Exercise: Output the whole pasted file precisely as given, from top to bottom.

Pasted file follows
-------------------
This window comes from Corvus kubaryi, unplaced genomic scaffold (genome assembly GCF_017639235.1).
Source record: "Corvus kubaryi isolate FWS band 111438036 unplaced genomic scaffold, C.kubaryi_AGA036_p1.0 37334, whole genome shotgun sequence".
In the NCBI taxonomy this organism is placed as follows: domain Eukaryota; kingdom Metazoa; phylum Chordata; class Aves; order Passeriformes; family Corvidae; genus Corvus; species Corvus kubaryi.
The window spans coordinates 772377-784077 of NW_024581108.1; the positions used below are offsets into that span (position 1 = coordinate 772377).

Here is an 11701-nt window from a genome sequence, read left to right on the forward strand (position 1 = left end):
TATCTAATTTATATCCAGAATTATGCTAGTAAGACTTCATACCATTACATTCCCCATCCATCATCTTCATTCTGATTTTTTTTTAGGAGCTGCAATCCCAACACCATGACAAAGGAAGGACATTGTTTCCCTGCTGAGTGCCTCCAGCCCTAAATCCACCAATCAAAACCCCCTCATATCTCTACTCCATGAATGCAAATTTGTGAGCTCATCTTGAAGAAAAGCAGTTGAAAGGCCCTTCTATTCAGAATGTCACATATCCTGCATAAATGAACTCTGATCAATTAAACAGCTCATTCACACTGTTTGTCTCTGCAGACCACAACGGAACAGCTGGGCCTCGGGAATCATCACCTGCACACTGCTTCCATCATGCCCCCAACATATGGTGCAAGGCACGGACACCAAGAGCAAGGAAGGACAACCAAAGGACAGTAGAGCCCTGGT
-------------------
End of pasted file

This window comes from Corvus kubaryi, unplaced genomic scaffold (genome assembly GCF_017639235.1).
Source record: "Corvus kubaryi isolate FWS band 111438036 unplaced genomic scaffold, C.kubaryi_AGA036_p1.0 37334, whole genome shotgun sequence".
In the NCBI taxonomy this organism is placed as follows: domain Eukaryota; kingdom Metazoa; phylum Chordata; class Aves; order Passeriformes; family Corvidae; genus Corvus; species Corvus kubaryi.
The window spans coordinates 772377-784077 of NW_024581108.1; the positions used below are offsets into that span (position 1 = coordinate 772377).

Here is an 11701-nt window from a genome sequence, read left to right on the forward strand (position 1 = left end):
TATCTAATTTATATCCAGAATTATGCTAGTAAGACTTCATACCATTACATTCCCCATCCATCATCTTCATTCTGATTTTTTTTTAGGAGCTGCAATCCCAACACCATGACAAAGGAAGGACATTGTTTCCCTGCTGAGTGCCTCCAGCCCTAAATCCACCAATCAAAACCCCCTCATATCTCTACTCCATGAATGCAAATTTGTGAGCTCATCTTGAAGAAAAGCAGTTGAAAGGCCCTTCTATTCAGAATGTCACATATCCTGCATAAATGAACTCTGATCAATTAAACAGCTCATTCACACTGTTTGTCTCTGCAGACCACAACGGAACAGCTGGGCCTCGGGAATCATCACCTGCACACTGCTTCCATCATGCCCCCAACATATGGTGCAAGGCACGGACACCAAGAGCAAGGAAGGACAACCAAAGGACAGTAGAGCCCTGGT